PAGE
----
In my latest reading of George Marsden’s Jonathan Edwards: A Life, Jonathan Edwards is serving in Stockbridge, a village that had both English people and Native Americans. Edwards saw this community as anticipatory of the millennium (the thousand year reign of Christ in Revelation 20), “when every tribe and nation would see the light of God’s righteousness and dwell together in harmony (cf. Isaiah 60)” (page 375).
There were three things that stood out to me in my latest reading. First, although Edwards had problems with some of his co-workers at Stockbridge—-viewing them as un-orthodox, or as misusing the mission’s funds—-that did not bother him a great deal because it was a step up from his experience at Northampton, where he had been criticized, booted out of the pastorate, and ostracized. Jonathan Edwards is not the only person who appreciates imperfect but better experiences after enduring a particularly bad experience. I think of people who had a bad first marriage but went on to have a good second marriage, or who had bad jobs and went on to jobs where the environment was not perfect, but better.
Second, one of Edwards’ relatives, Abigail Williams, worked at the mission at Stockbridge, and she initially was not looking forward to Edwards coming to work there. But she became impressed with him, calling him “learned, polite, and free in conversation, and more catholic than [she] had supposed” (Abigail’s words on page 380). Marsden states that “Abigail may have enjoyed anyone who could intelligently converse on deeper issues” (page 380). But Edwards may not have been as broad-minded as she thought, for he had doubts about Abigail’s orthodoxy. In any case, I could identify with this story in my latest reading because there are people with whom I may disagree on politics or religion, and yet I respect them and enjoy interacting with their thoughts (and maybe even them) for a variety of reasons: they are knowledgeable, they have profound insights, they know how to share their opinions without putting people down, etc.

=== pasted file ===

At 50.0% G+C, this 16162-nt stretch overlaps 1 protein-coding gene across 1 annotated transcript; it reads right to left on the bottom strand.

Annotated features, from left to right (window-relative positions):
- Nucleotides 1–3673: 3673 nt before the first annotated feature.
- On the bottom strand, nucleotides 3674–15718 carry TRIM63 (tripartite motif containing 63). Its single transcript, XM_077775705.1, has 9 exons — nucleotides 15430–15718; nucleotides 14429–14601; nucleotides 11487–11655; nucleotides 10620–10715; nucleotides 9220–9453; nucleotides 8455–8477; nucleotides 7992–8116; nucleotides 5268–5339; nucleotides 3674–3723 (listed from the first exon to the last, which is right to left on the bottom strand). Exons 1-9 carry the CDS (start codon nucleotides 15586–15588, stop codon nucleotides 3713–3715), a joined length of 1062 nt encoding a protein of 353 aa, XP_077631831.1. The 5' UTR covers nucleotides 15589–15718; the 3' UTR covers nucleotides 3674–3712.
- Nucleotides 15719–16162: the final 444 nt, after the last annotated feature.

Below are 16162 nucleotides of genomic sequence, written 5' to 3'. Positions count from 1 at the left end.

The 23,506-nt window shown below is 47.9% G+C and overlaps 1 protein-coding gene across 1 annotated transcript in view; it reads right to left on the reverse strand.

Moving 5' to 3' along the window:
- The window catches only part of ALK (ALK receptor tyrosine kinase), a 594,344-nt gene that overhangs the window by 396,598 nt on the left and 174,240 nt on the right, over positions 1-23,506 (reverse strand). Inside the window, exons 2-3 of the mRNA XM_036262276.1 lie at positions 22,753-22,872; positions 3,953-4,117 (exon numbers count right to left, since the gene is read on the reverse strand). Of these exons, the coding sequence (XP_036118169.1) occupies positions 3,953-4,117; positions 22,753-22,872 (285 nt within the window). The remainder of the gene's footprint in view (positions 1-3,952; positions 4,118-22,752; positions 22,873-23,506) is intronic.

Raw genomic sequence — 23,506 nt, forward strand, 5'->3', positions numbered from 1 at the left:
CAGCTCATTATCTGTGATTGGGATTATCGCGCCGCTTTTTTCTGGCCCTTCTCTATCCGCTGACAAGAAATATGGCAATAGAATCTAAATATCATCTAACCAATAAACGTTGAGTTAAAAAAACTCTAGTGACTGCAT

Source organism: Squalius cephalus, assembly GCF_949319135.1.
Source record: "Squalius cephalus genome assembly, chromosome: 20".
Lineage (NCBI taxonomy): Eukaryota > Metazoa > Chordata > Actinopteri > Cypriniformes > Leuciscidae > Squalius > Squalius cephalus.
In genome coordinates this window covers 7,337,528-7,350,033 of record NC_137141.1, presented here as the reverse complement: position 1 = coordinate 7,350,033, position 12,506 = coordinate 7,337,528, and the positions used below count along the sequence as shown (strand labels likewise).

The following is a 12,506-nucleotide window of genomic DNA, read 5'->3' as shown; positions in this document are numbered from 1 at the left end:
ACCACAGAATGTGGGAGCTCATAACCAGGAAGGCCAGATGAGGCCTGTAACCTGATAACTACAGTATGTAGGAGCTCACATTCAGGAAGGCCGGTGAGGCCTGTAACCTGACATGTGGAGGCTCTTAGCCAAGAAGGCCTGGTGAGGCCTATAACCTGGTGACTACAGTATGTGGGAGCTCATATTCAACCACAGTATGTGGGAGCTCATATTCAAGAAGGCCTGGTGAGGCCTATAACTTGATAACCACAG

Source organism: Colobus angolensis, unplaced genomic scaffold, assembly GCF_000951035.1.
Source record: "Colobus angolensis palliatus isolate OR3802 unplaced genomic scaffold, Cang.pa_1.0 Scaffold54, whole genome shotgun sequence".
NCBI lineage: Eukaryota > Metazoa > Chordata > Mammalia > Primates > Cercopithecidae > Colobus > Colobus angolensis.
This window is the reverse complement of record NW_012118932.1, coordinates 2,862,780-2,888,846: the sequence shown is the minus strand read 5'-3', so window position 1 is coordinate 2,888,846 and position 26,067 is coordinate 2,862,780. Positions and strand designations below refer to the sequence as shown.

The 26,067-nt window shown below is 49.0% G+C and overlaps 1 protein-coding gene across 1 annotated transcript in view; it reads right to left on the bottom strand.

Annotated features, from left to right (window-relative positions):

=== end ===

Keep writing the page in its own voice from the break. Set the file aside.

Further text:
Third, on page 393, Marsden talks about Edwards’ preaching to the Native Americans. According to Marsden, while Edwards continued to preach about sin and God’s judgment to the Native Americans, he emphasized God’s mercy much more. Marsden states that Edwards initially emphasized their sins and vices, but he moved away from that in the course of his preaching. Marsden speculates that Edwards may have been influenced here by David Brainerd, a friend of Edwards and a missionary to the Native Americans, as well as the topic of a bestselling spiritual biography that Edwards wrote after Brainerd’s tragic death. Brainerd observed that, when he was preaching to the Native Americans, their hearts were pierced more when he spoke of Christ’s compassion, without speaking a word of terror.